One of the most important issues in the 3rd Congressional District race involves our public lands. The position of the Democratic candidate, Gail Schwartz, has been crystal clear: Public lands are collectively a treasure that is integral to the quality of life that we enjoy on the Western Slope. The position of the Republican candidate, Scott Tipton, is much less clear. He says he wants to preserve public lands, but he wants them locally managed. That warrants a closer look.
First, we have to look at why someone would want to change a management process that is working well as is. I have not dealt with the Bureau of Land Management, so I will limit my comments to the Forest Service, with which I have had the opportunity to work on a number of occasions. While I have not always agreed with every decision, I have found the USFS to be knowledgeable, conscientious and even-handed. Although its process is detailed and time consuming, it is designed to give all stakeholders a voice in the decision.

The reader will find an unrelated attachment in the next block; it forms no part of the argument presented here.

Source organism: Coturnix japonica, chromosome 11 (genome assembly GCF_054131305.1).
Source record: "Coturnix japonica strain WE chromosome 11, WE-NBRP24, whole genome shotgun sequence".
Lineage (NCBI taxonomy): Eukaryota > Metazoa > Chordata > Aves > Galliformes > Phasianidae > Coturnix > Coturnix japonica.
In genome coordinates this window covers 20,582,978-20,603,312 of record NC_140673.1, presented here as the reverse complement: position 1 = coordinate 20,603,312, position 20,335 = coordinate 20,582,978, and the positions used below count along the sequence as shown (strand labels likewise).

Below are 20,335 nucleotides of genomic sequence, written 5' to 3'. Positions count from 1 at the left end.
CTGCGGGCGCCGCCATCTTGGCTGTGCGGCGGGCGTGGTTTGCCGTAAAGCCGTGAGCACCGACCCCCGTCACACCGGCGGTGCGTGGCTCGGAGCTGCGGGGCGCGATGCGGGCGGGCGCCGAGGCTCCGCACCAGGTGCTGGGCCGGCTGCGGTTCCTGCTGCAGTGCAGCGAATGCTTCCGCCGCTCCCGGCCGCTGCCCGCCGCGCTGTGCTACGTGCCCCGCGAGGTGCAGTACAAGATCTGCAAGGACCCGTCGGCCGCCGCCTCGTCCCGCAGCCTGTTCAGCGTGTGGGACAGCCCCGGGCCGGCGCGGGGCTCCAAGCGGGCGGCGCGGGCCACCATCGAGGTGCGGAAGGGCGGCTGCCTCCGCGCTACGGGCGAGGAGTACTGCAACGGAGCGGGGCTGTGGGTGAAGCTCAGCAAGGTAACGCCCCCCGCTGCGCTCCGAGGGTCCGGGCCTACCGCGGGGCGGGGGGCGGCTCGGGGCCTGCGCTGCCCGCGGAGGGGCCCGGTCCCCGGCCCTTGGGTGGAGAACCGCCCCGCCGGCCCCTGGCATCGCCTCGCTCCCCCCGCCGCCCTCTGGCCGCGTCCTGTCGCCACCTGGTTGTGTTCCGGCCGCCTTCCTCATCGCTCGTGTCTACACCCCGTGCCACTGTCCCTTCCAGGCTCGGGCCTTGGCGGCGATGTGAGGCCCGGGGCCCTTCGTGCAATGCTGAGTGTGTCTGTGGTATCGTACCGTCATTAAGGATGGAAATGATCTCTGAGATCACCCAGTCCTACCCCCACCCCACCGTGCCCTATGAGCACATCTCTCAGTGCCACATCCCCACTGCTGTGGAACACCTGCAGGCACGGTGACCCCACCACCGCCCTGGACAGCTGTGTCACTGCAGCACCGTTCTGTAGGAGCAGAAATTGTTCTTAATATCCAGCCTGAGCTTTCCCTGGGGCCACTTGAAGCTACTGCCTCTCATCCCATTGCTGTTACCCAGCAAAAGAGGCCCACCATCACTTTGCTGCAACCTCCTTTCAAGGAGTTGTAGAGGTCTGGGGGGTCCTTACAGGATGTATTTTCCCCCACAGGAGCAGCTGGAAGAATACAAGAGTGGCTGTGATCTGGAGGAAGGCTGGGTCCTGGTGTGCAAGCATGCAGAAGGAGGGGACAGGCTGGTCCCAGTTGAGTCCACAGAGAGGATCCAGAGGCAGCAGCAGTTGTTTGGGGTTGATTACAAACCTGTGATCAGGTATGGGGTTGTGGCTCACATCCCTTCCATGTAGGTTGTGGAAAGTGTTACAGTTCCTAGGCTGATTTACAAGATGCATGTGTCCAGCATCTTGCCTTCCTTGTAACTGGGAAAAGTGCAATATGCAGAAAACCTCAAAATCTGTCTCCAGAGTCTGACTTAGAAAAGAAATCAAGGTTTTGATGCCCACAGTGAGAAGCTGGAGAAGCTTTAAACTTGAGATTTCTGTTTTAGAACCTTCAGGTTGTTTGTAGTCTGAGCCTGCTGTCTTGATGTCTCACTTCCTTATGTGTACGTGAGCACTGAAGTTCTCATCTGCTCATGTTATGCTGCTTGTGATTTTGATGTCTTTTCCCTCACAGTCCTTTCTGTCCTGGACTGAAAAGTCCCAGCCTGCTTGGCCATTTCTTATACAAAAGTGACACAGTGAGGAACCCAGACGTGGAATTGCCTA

Second is the matter of cost. The USFS website tells us that it has budgeted roughly $6.5 billion (half of which is fire management) to manage 193 million acres nationwide. Colorado’s 14.5 million acres represents 7.5 percent of that total. Assuming proportionate distribution, 7.5 percent of the total budget is $487 million. The question we must ask ourselves is: Where is the state of Colorado going to come up with hundreds of millions of dollars? I can’t picture the proponents of this venture trying to push this level of tax increase through TABOR. The other two options are to sell off portions of the public lands or give the extraction industries carte blanche to plunder those resources at will. Neither of these options constitute protecting our public lands.
That is simply an illusionary solution in search of a problem. The second issue is a politician claiming to simultaneously support two mutually exclusive options. Double speak aside, Scott Tipton is no friend to public lands.